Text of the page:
Pete Redington lives in western Massachusetts, where he is a regular contributor to the Valley Advocate. Visit him at

An Evening Walk At Snowbowl

San Francisco Mountains

We had just spotted the tree — an ancient gnarled limber pine triumphantly reaching for the heavens through golden evening light — when a voice from behind disturbed our wonder. “Hey, stop!” A young man in blue jeans and grey fleece jacket staggered up the dirt road, gasping. Thinking he was in need of first-aid, I switched into medic mode. Having patrolled these very ski slopes in years past, I felt naked without a radio to call in the 10-50 — radio code for an accident needing attention. Just then I noticed that the youth had his own radio, and he appeared not in physical distress, but rather in a fit of frustrated anger. “You can’t be here,” he sputtered. “This is a closed area. I need your names and information.” His skin was flushed pink. Pure unbridled agitation radiated in palpable waves from his excited voice. He was in a tizzy.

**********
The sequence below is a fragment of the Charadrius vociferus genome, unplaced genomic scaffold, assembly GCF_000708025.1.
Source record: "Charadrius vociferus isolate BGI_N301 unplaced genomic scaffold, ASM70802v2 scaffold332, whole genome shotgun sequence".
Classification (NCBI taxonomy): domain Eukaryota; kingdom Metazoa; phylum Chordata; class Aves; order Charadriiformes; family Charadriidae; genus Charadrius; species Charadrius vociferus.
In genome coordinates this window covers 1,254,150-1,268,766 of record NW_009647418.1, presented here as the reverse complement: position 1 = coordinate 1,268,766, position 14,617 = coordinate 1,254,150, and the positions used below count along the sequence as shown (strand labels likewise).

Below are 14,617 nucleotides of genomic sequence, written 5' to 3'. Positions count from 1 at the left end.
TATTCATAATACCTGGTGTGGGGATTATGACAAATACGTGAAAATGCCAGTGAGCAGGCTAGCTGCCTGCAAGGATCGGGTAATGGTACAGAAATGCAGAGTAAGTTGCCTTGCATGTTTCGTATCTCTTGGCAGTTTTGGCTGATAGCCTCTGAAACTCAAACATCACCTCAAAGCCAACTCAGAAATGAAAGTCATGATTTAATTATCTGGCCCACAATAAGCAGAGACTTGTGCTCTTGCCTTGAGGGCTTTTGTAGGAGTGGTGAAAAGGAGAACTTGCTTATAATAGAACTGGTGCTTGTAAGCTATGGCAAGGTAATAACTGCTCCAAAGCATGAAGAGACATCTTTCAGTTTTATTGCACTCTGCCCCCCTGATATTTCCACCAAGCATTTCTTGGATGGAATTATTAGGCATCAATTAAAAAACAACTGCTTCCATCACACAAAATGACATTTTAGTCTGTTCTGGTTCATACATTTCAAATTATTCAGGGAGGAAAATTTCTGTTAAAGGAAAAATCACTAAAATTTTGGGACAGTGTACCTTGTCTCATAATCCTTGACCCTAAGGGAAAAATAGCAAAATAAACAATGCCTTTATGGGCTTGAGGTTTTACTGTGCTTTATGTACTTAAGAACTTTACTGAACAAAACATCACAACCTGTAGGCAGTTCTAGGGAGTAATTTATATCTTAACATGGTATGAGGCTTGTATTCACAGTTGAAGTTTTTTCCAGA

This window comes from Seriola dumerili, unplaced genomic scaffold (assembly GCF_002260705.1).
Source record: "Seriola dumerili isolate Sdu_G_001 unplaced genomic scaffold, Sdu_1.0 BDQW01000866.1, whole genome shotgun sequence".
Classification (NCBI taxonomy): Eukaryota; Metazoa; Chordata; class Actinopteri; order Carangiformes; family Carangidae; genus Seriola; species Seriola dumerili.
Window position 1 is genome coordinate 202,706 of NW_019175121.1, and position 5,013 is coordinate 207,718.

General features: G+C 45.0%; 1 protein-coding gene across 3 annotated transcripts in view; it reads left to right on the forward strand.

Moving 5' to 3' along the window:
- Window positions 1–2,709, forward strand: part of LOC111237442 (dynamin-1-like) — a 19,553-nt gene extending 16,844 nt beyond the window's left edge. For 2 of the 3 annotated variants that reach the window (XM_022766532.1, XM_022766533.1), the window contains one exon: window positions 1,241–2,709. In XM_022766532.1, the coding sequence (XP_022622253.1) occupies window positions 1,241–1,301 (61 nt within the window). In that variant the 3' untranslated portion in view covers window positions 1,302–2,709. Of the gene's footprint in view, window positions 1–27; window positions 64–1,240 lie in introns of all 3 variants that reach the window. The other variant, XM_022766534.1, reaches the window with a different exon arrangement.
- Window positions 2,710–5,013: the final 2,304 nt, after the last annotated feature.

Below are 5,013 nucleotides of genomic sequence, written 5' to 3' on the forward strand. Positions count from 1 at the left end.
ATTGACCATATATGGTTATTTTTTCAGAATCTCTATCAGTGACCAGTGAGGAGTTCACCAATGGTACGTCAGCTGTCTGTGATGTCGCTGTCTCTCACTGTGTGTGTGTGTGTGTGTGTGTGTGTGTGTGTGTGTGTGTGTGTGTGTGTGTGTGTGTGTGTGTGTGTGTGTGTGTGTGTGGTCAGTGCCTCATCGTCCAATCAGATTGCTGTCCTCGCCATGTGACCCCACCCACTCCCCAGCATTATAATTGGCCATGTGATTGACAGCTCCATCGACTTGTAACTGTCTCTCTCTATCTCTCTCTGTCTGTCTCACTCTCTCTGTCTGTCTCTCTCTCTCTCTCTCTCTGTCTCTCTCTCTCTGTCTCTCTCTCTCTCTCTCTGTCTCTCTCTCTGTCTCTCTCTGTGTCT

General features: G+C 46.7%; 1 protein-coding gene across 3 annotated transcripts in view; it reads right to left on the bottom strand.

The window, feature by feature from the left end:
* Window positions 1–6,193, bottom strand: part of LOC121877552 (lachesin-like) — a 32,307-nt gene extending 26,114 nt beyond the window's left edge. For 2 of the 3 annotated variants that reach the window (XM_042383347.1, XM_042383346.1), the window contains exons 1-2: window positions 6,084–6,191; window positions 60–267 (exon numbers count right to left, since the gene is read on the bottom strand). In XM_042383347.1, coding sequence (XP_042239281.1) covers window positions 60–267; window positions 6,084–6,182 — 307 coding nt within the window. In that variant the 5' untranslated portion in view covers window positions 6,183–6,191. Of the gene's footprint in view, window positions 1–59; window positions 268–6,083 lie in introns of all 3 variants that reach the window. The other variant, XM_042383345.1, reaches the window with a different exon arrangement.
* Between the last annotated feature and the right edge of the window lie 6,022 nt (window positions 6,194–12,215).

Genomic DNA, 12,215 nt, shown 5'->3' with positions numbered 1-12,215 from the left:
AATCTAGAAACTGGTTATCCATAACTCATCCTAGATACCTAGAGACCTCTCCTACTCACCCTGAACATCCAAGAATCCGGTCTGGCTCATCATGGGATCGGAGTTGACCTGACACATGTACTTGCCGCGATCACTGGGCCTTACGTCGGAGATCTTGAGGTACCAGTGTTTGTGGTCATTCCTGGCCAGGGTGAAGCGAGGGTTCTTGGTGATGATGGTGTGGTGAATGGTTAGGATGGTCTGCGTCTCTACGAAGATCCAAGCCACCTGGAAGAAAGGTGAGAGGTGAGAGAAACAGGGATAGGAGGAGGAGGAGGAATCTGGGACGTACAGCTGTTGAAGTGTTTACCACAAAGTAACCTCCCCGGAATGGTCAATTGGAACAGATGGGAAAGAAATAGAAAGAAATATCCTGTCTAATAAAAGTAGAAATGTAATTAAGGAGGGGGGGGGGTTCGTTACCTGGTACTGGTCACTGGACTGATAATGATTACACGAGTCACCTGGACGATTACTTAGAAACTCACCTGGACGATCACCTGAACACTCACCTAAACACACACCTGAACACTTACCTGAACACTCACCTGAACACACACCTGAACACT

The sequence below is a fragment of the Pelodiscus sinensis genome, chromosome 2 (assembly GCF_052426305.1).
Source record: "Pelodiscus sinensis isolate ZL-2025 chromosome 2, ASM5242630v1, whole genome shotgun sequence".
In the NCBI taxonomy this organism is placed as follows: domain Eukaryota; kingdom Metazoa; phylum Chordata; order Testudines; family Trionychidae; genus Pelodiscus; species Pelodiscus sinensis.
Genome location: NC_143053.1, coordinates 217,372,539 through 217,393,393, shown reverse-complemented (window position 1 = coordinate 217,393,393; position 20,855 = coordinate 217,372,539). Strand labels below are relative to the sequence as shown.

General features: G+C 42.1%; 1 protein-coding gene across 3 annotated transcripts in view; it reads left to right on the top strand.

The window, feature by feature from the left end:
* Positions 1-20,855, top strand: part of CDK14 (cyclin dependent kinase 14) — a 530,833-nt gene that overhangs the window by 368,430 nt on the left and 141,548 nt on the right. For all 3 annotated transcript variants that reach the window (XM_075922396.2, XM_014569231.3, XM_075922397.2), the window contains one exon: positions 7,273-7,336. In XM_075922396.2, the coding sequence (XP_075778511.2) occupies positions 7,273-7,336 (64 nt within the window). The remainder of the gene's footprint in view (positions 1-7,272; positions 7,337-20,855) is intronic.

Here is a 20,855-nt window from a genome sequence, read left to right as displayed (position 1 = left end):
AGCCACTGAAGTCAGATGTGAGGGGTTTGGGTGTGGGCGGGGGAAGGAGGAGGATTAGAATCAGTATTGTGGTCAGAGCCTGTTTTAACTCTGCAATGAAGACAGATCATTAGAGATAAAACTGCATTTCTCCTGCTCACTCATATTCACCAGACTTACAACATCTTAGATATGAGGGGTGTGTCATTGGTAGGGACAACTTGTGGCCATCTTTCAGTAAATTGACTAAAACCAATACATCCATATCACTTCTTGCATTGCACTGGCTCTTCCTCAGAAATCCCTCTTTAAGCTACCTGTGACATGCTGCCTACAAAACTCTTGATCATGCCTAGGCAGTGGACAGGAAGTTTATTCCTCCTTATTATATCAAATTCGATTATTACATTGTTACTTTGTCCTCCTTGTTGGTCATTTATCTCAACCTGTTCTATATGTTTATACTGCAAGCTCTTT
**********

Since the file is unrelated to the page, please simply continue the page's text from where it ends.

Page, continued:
My wife and I attempted to soothe his distress by explaining that, in any case, we were headed away from his apparent closure, en route to potential record limber pines, which we intended to measure for a national database. For a moment, it seemed this information helped alleviate his crisis, but as we struck off to continue our evening walk, his alarm switch flipped. “No!” he barked in a cry of panic and utter desperation, “you’re coming with me!” I honestly thought the boy was going to burst if we didn’t in some way help. So we walked with earnest Ian Smith, his nametag proudly pinned to his Snowbowl-issue security jacket, and we talked him down.